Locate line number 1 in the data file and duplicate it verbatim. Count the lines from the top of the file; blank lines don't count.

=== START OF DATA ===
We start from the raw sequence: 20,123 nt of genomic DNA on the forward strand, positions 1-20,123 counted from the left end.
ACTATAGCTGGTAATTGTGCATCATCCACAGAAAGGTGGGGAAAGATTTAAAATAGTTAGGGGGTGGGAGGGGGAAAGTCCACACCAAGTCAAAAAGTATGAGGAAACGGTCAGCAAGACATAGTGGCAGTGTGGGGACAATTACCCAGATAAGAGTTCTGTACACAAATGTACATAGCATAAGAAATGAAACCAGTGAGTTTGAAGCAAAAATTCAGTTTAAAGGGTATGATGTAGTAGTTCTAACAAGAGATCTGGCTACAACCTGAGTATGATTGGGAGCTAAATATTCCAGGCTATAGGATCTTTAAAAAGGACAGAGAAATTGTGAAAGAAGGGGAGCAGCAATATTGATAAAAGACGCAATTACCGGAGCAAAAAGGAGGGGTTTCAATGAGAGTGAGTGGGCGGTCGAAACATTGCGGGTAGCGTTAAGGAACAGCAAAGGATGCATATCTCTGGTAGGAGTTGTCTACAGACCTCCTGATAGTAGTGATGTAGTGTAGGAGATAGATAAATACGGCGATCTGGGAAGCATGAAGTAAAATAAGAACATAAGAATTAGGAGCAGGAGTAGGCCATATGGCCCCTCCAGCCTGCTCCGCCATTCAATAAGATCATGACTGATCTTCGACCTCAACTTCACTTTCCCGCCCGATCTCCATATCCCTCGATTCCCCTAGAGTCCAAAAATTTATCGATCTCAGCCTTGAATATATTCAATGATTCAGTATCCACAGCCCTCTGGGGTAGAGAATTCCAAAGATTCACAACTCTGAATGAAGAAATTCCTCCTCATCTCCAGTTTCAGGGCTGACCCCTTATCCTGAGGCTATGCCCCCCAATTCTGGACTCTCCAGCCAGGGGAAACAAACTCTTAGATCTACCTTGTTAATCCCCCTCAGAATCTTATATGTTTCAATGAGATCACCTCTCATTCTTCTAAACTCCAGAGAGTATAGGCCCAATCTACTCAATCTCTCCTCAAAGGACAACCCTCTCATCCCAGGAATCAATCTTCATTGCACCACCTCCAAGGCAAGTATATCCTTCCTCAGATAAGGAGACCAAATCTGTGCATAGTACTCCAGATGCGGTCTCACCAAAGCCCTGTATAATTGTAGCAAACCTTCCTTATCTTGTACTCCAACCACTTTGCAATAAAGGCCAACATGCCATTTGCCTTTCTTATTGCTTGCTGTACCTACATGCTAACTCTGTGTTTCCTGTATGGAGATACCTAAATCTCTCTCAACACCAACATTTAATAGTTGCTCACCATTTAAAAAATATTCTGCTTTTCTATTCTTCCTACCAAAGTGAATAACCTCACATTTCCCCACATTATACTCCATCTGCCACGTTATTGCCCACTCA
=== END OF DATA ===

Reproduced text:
We start from the raw sequence: 20,123 nt of genomic DNA on the forward strand, positions 1-20,123 counted from the left end.